I assume the long time due squared samples is cleared up.
As for squared samples option, I can only assume it is faster to toggle the checkbox than to change the sample setting if you toggle a lot between preview and production samples.

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Hi Gavin
Thanks again for your feedback, I helped alot fro me to understand how to get the best suited settings, how things works and the Square Samples relates. Great! Your inspection of my file and comments is received (and used) with grattitude! Also thanks for your info about the MacOs. I’ve got the idea, that an update would have no effect since the hardware is old anyway. I’ll go for an update very soon.

Kind regards
Mikael

Hello CarlG

Wonderful and thorough feedback! Very good comments, yet a few questions to your list:

  1. Do you mean the object’s scale (ie. the monk and the glass hood) in the scene? Does this matter anything?

Concerning 2, 5, 6: very good points. You’re completely right. I’ll remember :slight_smile:

  1. and 4.: Just for me to understand: In what way is the glass wrong? I’ve set the index to 1.57 like in your very instructional nodes setup. It should be ind the range of figures mentioned in the URLs beneath, or have I got something wrong? When speaking density (4); I would assume you mean the IOR are to high?
    https://en.wikipedia.org/wiki/List_of_refractive_indices
    Material IOR Value reference

I’m very glad for the helpful node setup for the glass hood. Indeed very informing which I will try setting up for further investigation.

Thanks for kind help and regards from Mikael

I think he means the glass material is weird and doesn’t make sense. You have a Principled shader going into the colour input of a glass shader. A Principled shader with Transmission set to 1.0, roughness set to 0 and an IOR of 1.57 will look identical to a Glass shader with Roughness set to 0 and an IOR of 1.57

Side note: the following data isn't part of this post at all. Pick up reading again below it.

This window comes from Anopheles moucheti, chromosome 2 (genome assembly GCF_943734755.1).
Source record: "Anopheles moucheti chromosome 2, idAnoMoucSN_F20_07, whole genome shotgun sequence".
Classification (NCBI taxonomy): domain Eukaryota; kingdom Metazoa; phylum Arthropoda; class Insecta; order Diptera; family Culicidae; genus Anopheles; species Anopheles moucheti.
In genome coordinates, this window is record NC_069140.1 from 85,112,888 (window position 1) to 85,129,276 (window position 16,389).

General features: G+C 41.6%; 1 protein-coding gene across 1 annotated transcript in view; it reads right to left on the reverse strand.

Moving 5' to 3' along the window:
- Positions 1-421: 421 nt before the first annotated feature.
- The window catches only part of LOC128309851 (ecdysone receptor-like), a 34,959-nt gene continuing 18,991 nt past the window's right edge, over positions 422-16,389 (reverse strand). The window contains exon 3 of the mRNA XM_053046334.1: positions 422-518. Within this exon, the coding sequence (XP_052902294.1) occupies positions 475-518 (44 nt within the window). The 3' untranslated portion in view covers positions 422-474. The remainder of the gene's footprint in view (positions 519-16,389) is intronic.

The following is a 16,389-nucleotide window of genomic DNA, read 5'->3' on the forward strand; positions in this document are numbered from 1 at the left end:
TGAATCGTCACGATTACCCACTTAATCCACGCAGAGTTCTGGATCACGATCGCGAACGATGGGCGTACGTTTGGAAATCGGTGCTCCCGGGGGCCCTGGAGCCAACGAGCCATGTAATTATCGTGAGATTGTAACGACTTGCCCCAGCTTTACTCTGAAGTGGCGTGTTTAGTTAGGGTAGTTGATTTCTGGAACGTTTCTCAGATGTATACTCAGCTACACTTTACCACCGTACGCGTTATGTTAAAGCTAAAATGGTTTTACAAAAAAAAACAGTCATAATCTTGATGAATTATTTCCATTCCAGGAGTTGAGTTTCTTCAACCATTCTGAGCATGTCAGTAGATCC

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The above. Previously connecting green shader output to a color input would result in a black color. Unless the devs are preparing for some access to closure data (in which I would like separate outputs for various things anyway), I think this should revert to producing black just to prevent crazy setup like that.

Density means the geometry density is ridiculously high for no apparent reason.

In my setup, since the glass is “thin”, refraction doesn’t exist. In real glass (with thickness), IOR controls how light is bent (but only inside the glass itself) as well as the mixing ratio between refraction and glossy. In this glass, IOR controls the mixing ratio only (in the fresnel node), whereas incoming normal is used for refraction (to eliminate it completely) thus IOR is unused. I will have an impact on refraction roughness for thin based refraction (which is why you would want refraction instead of transparency), but I’d typically leave IOR alone at default 1.45 and rely solely on roughness parameter.

Note that using this “thin glass” system on glass with actual thickness will lead to a “double glass effect” which isn’t correct. Furthermore it will lead to a double shadow effect as well, which is why I do the power function to make it thicker - arbitrary number - adjust until the visibility of that goes away. In real glass with some thickness, this effect is also visible as solid shadows will appear where the glass undergoes total internal reflection.